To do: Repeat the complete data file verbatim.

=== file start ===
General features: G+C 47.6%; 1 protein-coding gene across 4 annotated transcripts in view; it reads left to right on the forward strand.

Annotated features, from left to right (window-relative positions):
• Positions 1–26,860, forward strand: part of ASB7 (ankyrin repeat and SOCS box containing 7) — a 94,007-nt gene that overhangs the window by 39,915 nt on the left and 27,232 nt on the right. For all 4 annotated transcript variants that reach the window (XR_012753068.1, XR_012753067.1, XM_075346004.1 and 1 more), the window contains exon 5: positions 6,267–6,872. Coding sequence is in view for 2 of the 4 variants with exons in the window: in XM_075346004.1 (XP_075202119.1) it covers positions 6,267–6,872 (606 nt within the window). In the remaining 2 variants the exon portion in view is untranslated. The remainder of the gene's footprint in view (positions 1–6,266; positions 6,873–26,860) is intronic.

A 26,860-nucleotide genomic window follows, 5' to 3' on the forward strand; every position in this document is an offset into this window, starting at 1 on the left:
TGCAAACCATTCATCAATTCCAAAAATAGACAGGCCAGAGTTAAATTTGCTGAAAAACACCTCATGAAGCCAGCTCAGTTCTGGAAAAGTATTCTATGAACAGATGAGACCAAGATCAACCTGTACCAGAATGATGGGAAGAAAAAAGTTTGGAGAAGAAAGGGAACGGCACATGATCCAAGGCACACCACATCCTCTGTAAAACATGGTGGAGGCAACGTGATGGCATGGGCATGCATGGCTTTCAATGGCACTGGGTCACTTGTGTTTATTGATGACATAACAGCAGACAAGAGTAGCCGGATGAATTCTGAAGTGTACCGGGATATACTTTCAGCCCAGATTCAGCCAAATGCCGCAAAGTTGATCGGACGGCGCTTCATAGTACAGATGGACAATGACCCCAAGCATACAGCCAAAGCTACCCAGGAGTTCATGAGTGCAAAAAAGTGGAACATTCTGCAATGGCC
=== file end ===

General features: G+C 47.6%; 1 protein-coding gene across 4 annotated transcripts in view; it reads left to right on the forward strand.

Annotated features, from left to right (window-relative positions):
• Positions 1–26,860, forward strand: part of ASB7 (ankyrin repeat and SOCS box containing 7) — a 94,007-nt gene that overhangs the window by 39,915 nt on the left and 27,232 nt on the right. For all 4 annotated transcript variants that reach the window (XR_012753068.1, XR_012753067.1, XM_075346004.1 and 1 more), the window contains exon 5: positions 6,267–6,872. Coding sequence is in view for 2 of the 4 variants with exons in the window: in XM_075346004.1 (XP_075202119.1) it covers positions 6,267–6,872 (606 nt within the window). In the remaining 2 variants the exon portion in view is untranslated. The remainder of the gene's footprint in view (positions 1–6,266; positions 6,873–26,860) is intronic.

A 26,860-nucleotide genomic window follows, 5' to 3' on the forward strand; every position in this document is an offset into this window, starting at 1 on the left:
TGCAAACCATTCATCAATTCCAAAAATAGACAGGCCAGAGTTAAATTTGCTGAAAAACACCTCATGAAGCCAGCTCAGTTCTGGAAAAGTATTCTATGAACAGATGAGACCAAGATCAACCTGTACCAGAATGATGGGAAGAAAAAAGTTTGGAGAAGAAAGGGAACGGCACATGATCCAAGGCACACCACATCCTCTGTAAAACATGGTGGAGGCAACGTGATGGCATGGGCATGCATGGCTTTCAATGGCACTGGGTCACTTGTGTTTATTGATGACATAACAGCAGACAAGAGTAGCCGGATGAATTCTGAAGTGTACCGGGATATACTTTCAGCCCAGATTCAGCCAAATGCCGCAAAGTTGATCGGACGGCGCTTCATAGTACAGATGGACAATGACCCCAAGCATACAGCCAAAGCTACCCAGGAGTTCATGAGTGCAAAAAAGTGGAACATTCTGCAATGGCC